Magic kingdom

After being recruited by Prince Alwaleed Bin Talal ten years ago, Sarmad Zok has helped expand the prince’s hotel empire to almost 30 properties. He tells Massoud Derhally the next year won’t see a slowdown in the company’s growth.

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By  Massoud A. Derhally Published  June 11, 2006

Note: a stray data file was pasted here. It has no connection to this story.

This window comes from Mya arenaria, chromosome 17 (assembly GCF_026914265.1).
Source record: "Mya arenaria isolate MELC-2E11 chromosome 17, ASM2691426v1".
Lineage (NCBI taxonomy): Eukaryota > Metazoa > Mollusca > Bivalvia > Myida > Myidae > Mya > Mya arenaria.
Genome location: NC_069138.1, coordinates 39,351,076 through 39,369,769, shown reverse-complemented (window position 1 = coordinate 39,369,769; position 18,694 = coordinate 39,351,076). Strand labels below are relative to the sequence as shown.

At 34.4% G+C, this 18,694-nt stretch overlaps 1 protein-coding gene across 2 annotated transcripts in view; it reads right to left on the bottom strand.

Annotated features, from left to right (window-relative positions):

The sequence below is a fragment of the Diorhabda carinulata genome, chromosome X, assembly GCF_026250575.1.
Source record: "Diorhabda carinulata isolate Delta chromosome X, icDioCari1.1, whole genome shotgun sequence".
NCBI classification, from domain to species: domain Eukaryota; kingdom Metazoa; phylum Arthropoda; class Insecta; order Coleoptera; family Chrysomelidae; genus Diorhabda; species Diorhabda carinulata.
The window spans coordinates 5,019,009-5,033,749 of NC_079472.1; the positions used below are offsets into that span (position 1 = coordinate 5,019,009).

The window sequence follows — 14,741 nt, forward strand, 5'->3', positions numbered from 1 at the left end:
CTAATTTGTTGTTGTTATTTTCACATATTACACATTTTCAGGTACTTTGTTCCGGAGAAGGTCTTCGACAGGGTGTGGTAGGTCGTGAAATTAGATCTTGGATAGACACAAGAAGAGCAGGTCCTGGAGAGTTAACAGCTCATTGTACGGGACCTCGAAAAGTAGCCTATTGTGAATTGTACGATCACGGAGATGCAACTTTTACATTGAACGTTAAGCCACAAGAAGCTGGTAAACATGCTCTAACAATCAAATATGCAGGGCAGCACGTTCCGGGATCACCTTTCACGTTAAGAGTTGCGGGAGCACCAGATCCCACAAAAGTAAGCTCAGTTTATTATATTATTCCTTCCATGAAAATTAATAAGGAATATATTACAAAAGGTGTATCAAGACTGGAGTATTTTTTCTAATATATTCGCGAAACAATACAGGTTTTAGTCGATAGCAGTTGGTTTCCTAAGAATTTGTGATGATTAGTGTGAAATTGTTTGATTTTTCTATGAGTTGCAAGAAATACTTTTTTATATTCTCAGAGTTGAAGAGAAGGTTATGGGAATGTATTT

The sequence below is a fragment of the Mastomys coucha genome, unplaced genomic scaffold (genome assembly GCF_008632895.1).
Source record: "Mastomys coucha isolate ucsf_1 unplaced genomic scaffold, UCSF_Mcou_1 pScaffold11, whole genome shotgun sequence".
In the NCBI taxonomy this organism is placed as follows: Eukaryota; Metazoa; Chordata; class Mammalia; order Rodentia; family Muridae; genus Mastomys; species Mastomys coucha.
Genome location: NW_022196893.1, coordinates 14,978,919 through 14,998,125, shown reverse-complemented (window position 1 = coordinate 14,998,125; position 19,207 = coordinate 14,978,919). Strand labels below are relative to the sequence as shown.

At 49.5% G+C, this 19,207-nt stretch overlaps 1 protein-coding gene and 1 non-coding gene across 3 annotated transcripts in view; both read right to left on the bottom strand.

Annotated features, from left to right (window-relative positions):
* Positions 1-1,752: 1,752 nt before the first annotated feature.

|~|28_DSC6673-200.jpg|~|Living the dream: Zok was handpicked by Prince Alwaleed after working for a leading hotel consulting firm in London.|~|After being recruited by Prince Alwaleed Bin Talal ten years ago, Sarmad Zok has helped expand the prince’s hotel empire to almost 30 properties. He tells Massoud Derhally the next year won’t see a slowdown in the company’s growth. Working for Prince Alwaleed bin Talal, the world’s fifth richest man, isn’t exactly a walk in the park. But for Sarmad Zok, who has worked with the prince since 1995 and now heads Kingdom Hotel Investments as its chief executive, serving a demanding boss like Alwaleed is itself a big part of the attraction. The two met in the fall of 1995, a time when Alwaleed was on the move. The Prince had just been featured on the cover of Business Week magazine after making a high profile investment in Citigroup and spending US$160 million on 50% of New York’s Plaza Hotel. A year earlier he had bailed out the Euro Disney theme park. Zok, who had already worked for HVS International, a leading hotel consulting and valuation firm in London covering European markets, was heading Forte’s development efforts in the Middle East, Africa and India when he received a phone call from Alwaleed. “I was one of the few Arab speaking hotel investment executives in London at the time. I walked into the meeting with the prince and it was an intense adrenalin rush for at least two hours,” says the 37-year-old Zok. He says the Prince was very thirsty for development and acquisitions and Zok was equally eager to work for someone exceptional in the hospitality industry. It was his dream job. “Ever since I was at university I wanted to do what I am doing now. I wanted to be investing and buying hotels for a very strong, capable, global organisation,” says the blonde haired and blue eyed Zok, who hails from Tripoli, Lebanon. Much has changed since Zok started to work for the Prince. In the last eleven years, Zok, who started out in his mid twenties, has been instrumental in seeing the real estate portfolio of Prince Alwaleed grow to 28 properties (7057 rooms) in 14 countries. And these aren’t any old properties. They include the cream of the crop, such as the George V in Paris and resorts in Mauritius and Thailand. The properties are managed an operated by the Four Seasons Hotels, Fairmont Hotels and Movenpick Hotels. Listening to Zok speak is entertaining as much as it is insightful. The young executive clearly enjoys what he’s doing and credits the Prince for allowing him to spread his wings and lay out the strategic imperatives of growing the business. “The Prince has a sense of empowerment that very few leaders have and I was able at a very young age to live up to my own potential," he says. “This helped me to develop,” he adds. Kingdom Hotel Investments (KHI), which is headquartered in Dubai, and chaired and majority-owned by the prince, has ostensibly become a leading hotel and resort acquisition and development company focused on the first class and luxury market segments; and what Zok likes to define as international high growth markets. The matrix of success of KHI is a result of several variables. The strategy of acquiring under-performing assets, which has been the core of Prince Alwaleed’s line of attack, has carried over to KHI, although Zok says it's not the only driving force behind all of its deals. “We don’t only acquire exclusively under performing assets," he says. “We rather focus on each investment opportunity and appraise it on the merits of its financial returns. Obviously under-performing assets that have unrealised potential rank top, and yes KHI and Kingdom Holding have a well-established track record in identifying and acquiring under performing assets with a view to turning them around. He continues: “Because of our focus and our expertise and our medium to long-term range we are able to work out these assets more effectively than other owners and as a result derive from them premium returns compared to the average hotel owner.” “An attractive investment opportunity is one whereby you are able to buy an asset, make some modifications to that asset, either by re-branding it or repositioning it, or actively asset managing it, and as a result of your actions you turn around the asset. Over time, the asset’s profitability will reflect the measures that you have put into place. As the profitability reflects the measures that you have put into place, the capital value of that asset appreciates over time and this is how you capture the value creation that you have generated as a result of your initiatives,” adds Zok. An example of where KHI bought a property and turned its fortunes around is the former Holiday Inn Hotel in Dubai. Prince Alwaleed and Zok took over the property in 2003 and re-branded it as a Movenpick Hotel, while spending as little as possible in the process. “It was a new hotel and it did not benefit from a brand that was allowing it to generate the rate that it needed to generate,” says Zok. “On the back-end of a very strong market we were able to significantly increase the profitability of the hotel. “As a result of this enhanced profitability, we refinanced the hotel to capture the value enhancements of the hotel and were able within two and half years to return approximately 100% of the capital that we invested into the hotel.” He adds: “We are driven by returns and as long as we are able to see that there is a significant way to generate returns, then we will pursue an investment opportunity. We have been very successful in different markets in achieving this.” As a company, KHI is not as concerned with brand equity as it is with the returns on its investment. It essentially views itself as a real estate investor, and shuns opportunities to delve into operational aspects of the hospitality business. “We are not brand builders,” says Zok. “If you notice today, a lot of the hotel operators that traditionally invested in real estate have been severely penalised by the investment community and analysts and have divested out of the real estate sector.” That is why KHI’s investment decisions are purely financial, whereas, as Zok puts it, hotel operators make their decisions on the strategic fit of a particular investment, and its impact on the growth of the brand. The company’s targeted internal rates of returns for their investments are between 10% and 20% and Zok doesn’t like to invest in projects that have less than 15% seeking a higher return on the capital employed. Zok has no inhibitions about success carrying over to markets that otherwise may be considered inopportune for business. “An under-performing market constitutes a good opportunity as long as a recovery is anticipated within the investment holding period. Most of the markets in which we invest are ‘exotic’ and we thoroughly assess the risk – rewards relationship in any market. Risk is not necessarily limited to geo-political risk. Most people have a tendency to focus exclusively on geopolitical risks, but guess what, if a country contains some geopolitical risk and has a very limited supply of hotel rooms, then rest assured that demand levels may be sustainable notwithstanding the risk. We adopt a macroeconomic perspective on all investment opportunities,” he adds. The ideal scenario for KHI would be the purchase of a group of existing assets that are under performing and repositioning them through re-branding and renovation. This, coupled with market recovery, then provides significant growth; as the company realised through its acquisition of the Lonhro portfolio of five hotels in Kenya. But under-performing assets are not the only factor behind acquisitions or how the company has performed to date. Zok points to the strong performance of the existing properties in KHI’s stable. “Those hotels are currently going through a ramp up period. They will continue to ramp up their business, build their demand and drive rates upwardly which will ultimately translate in significant growth,” he says. Another factor is related to hotels that have started come online. Out of the company’s portfolio, eleven hotels are currently under construction but some opened in 2005 and consequently contributed to the growth of the business. The location of properties has also been a factor. “We are located in high growth areas. From the outset, we have focused strategically on high growth, emerging markets. These markets started to take off after 9/11 and we continue to see significant growth going forward, but 2005 was a remarkable year. We were able to outperform the region,” explains Zok. Last year, the Middle East market grew by 21% in terms of revenue per room. The company reported an increase of 179% in net yearly income to U$12.3 million, up from the previous year’s figure of US$4.4 million. It realised revenue of US$58.8 million, an increase of 53% from US$38.4 million in 2004. KHI registered a gross profit of US$17.9 million in the year ending 2005, up 41% in comparison to the US$12.7 million reported in 2004. There was a 133% increase in earnings per share to US$0.07 in 2005, up from the US$0.03 in 2004. Revenue per available room was reported at US$81 for the year 2005, increasing by 23% from the 2004 figure of US$66. The company is aggressively expanding after floating 25% of its equity on the Dubai International Financial Exchange (DIFX) and the London Stock Exchange last march. The listing raised US$397 million and was 14 times oversubscribed. Going public, says Zok, was part of a plan to help the company grow at a faster pace in emerging markets. The proceeds are being used for new acquisitions, not the financing of existing assets that are under construction. KHI, for example, has increased its stake in the Four Seasons Hotel in Damascus, acquired a 100% equity stake in a hotel in Mauritius and acquired 100% of the Karon beach hotel in Phuket, which it is re-branding as a Movenpick. Zok’s investment target is to acquire six hotels per annum, of which four would be existing operating hotels. He says South East Asia, China and Africa will witness new acquisitions and investments by KHI. The company has significantly expanded its acquisition and development team, with offices in Johannesburg and Singapore. “South East Asia and Asia are markets that are prone to superior growth, compared to mature parts of Europe or North America in the forthcoming decade and we will look to capture a share of that,” says Zok. “Traditionally, our markets have been Middle Eastern markets. This is really where we started, but the dynamics of the Middle Eastern market are no different from the dynamics from other emerging markets in the world. “As a company, we have an established track record, a platform and a well-recognised, diversified portfolio of high quality assets in those markets. Our focus is on global emerging markets,” adds Zok. Today, 50% of the company’s invested capital is in the Middle East, 27% in Africa, 13% in Europe and 10% in Asia. When this interview took place, Prince Alwaleed was travelling across 15 African countries scouting different nations. As Arabian Business went to press, KHI announced it had concluded a MoU in Kampala, Uganda for the development of a hotel there. “We try to leverage to the extent we can our relationship with the Prince as given his international stature and networks, he represents a great source of deal flow origination,” explains Zok. But KHI's major undertakings in the coming months will be in the Chinese market. “We have two projects there; one in the Shanghai area and the other in the Shenzhen area. “Both are existing assets and we hope that before the year’s end we will be closing in on a transaction,” Zok reveals. “We are in addition to that looking at a small existing hotel in Dubai. It will marry well with our existing Movenpick in Bur Dubai as serviced executive apartments. We will be closing that transaction in July.” “The diversification that we have is pan-continental and the aim is to be the largest, global, emerging market hotel investment company in the world providing superior returns to our shareholders.” Zok concedes investing in emerging markets also means high risks, but he also points out it also means high returns. “If you look at GDP growth rates in these emerging markets they are higher than Western Europe. The compound annual growth rate in Libya, for example, from 2000 to 2006 was approximately 7%, whereas Western Europe was 1.6%. “There is a strong correlation between GDP growth rates and hotel demand. Inevitably, these emerging markets are starting from a lower base as well so their growth rates will be higher,” Zok points out. Zok also argues that the growing number of tourist arrivals in such markets augurs well for the investments they make. “The highest growth areas in the world going forward for the next 15 years will be Asia Pacific, the Middle East and Africa. “The Middle East will receive twice as many tourists than Europe in terms of growth rates. When you combine the GDP trends of these markets with tourist arrivals growth rates, then hotel demand is going to pick up and therefore will need to be matched with hotel supply,” he explains. Zok believes the Middle East hotelier market still has plenty of room to grow, even in a market like Dubai that has outperformed other markets regionally and has higher occupancy rates than hotels in New York. “If you look at the demand and supply curves for Dubai for the last ten years they are linearly parallel. If you look at all the forthcoming development projects being undertaken in Dubai there is nothing to suggest that when those things come online that the current hotel supply will be sufficient,” explains Zok. “Inevitably the current performance of the hotels in terms of occupancies cannot be sustained in the aggregate long term because as long as it is healthy as it is, people will continue building hotels until the market will stabilize,” says Zok. “At some point in time the market will stabilise. It will not crash but it may soften and then there will be a recovery. Like any other market Dubai is not immune from going through its own cyclicality.” There is no one single challenge for Zok in this business. The landscape is continuously evolving and he simply adapts. “Challenges change all the time depending on the capital markets cycle, the hotel investment cycle, or operating and investment cycles. Challenges evolve over time but each challenge must be addressed. If a challenge is recurring then it’s a bad thing because it means it has not been addressed.”||**||